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Question In recent decades, high‐latitude climate has shown regionally variable trends towards warmer and moister conditions. These changes have been predicted to cause afforestation or shrubification of open tundra, increases of warmth‐demanding southern species and plant groups favoured by increased moisture, and decline of species and habitats that are dependent on snow cover. In this study, we explore temporal changes in northern tundra upland plant communities along regional gradients and in local habitats. We ask how vegetation changes are linked with long‐term trends in regional climate and grazing pressure. Location Northern Europe. Methods In 2013–2014, we resurveyed a total of 108 vegetation plots on wind‐exposed and snow‐protected tundra habitats in three subareas along a bioclimatic gradient from the northern boreal to the arctic zone. Vegetation plots were originally sampled in 1964–1967. We related observed vegetation changes to changes in temperature, precipitation and grazing pressure, which all showed regionally variable increases over the study period. Results We found a significant increase of the evergreen dwarf shrub Empetrum nigrum subsp. hermaphroditum in snow‐protected communities and a prominent decrease of lichens throughout the study area. No evidence for extensive tree or larger shrub (Betula spp., Salix spp. or Juniperus communis) encroachment despite climatic warming trends was found. Among studied communities, most pronounced changes in vegetation were observed in snow‐protected boreal heaths on small isolated uplands, where community composition showed low resemblance to the original composition described decades ago. Changes in plant communities correlated with changes in summer and winter temperatures, summer precipitation and reindeer grazing pressure, yet correlations varied depending on region and habitat. Conclusions Northern tundra uplands vary in their resistance to on‐going climate change and reindeer grazing. Isolated treeless heaths of boreal forest–tundra ecotone appear least resistant to climate change and have already shifted towards new community states.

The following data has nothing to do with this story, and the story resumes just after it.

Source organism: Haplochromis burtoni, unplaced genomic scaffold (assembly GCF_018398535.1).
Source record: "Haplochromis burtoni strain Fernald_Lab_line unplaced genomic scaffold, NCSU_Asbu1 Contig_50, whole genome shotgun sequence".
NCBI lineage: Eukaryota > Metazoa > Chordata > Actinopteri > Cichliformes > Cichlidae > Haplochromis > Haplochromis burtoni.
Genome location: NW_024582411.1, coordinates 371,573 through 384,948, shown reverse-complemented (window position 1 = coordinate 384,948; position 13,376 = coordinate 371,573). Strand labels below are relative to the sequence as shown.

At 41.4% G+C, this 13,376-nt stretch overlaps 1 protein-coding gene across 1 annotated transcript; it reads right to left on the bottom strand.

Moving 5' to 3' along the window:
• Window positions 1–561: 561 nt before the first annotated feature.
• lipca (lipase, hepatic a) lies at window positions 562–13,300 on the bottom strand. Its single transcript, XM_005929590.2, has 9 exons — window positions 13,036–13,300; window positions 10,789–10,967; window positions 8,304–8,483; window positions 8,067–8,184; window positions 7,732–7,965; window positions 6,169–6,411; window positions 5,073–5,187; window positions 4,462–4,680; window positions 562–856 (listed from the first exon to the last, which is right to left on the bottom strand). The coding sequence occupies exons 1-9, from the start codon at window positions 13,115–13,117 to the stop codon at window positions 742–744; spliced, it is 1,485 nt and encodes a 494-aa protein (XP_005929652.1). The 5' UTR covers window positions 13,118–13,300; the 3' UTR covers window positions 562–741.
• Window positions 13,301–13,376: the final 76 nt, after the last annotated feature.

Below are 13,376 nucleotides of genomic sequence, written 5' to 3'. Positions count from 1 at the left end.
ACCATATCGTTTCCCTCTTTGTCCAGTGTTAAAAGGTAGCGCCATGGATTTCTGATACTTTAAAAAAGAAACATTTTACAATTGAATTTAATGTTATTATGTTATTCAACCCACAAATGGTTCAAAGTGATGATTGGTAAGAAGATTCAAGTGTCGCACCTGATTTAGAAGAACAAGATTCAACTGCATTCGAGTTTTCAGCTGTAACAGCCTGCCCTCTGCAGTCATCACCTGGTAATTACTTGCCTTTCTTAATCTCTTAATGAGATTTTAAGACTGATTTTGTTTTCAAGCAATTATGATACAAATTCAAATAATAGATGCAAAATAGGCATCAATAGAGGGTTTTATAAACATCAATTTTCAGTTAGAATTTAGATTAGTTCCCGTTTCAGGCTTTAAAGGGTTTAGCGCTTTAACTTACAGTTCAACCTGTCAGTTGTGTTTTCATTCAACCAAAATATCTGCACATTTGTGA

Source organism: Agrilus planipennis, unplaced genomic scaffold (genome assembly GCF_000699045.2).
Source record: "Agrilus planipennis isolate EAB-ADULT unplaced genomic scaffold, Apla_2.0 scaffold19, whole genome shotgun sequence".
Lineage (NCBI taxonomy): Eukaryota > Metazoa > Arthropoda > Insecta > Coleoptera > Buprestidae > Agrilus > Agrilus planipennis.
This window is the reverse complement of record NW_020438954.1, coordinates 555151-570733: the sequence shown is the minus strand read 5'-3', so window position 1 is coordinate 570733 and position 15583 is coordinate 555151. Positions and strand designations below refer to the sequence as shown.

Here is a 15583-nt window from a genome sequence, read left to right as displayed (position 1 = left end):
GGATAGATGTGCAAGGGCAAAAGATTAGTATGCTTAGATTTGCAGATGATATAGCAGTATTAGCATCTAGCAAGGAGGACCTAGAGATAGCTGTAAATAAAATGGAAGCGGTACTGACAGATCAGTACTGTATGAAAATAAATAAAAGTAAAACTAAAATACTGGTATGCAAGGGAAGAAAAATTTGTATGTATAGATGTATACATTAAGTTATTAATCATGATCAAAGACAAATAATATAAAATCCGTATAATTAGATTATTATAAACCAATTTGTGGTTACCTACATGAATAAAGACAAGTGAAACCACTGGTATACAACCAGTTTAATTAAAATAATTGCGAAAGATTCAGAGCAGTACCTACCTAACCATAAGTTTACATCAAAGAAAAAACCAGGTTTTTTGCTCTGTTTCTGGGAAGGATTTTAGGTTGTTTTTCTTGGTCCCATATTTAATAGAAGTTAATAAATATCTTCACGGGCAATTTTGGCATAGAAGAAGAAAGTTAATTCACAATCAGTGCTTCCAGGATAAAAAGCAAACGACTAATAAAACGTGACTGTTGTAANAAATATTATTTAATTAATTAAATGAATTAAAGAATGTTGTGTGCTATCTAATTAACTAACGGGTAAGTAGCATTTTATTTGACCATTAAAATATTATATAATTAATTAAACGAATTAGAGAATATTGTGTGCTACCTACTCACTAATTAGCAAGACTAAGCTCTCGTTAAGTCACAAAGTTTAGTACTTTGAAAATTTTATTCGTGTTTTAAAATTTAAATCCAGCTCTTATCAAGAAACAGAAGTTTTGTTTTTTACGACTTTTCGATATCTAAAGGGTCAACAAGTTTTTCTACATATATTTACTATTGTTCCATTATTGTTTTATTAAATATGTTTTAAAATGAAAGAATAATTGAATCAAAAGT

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Mountain vegetation is often considered highly sensitive to climate and land-use changes due to steep environmental gradients determining local plant species composition. In this study we present plant species compositional shifts in the Tatra Mts over the past 90 years and discuss the potential drivers of the changes observed. Using historical vegetation studies of the region from 1927, we resurveyed 76 vegetation plots, recording the vascular flora of each plot using the same methodology as in the original survey. We used an indirect method to quantify plant species compositional shifts and to indicate which environmental gradients could be responsible for these shifts: by calculating shifts in estimated species optima as reflected in shifts in the ecological indicator values of co-occurring species. To find shifts in species composition, focusing on each vegetation type separately, we used ordination (DCA). The species optimum changed significantly for at least one of the tested environmental gradients for 26 of the 95 plant species tested; most of these species changed in terms of the moisture indicator value. We found that the strongest shifts in species composition were in mylonite grassland, snowbed and hygrophilous tall herb communities. Changes in precipitation and increase in temperature were found to most likely drive compositional shifts in vegetation resurveyed. It is likely that the combined effect of climate change and cessation of sheep grazing has driven a species composition shift in granite grasslands communities.

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Blomster bruker insekter for reproduksjon og frøsetting, samtidig som insekter bruker blomster som næringskilde for pollen og nektar. Tap av blomsterrike vegetasjonstyper som beiter og villenger, er blant de største truslene for villblomster og –bier.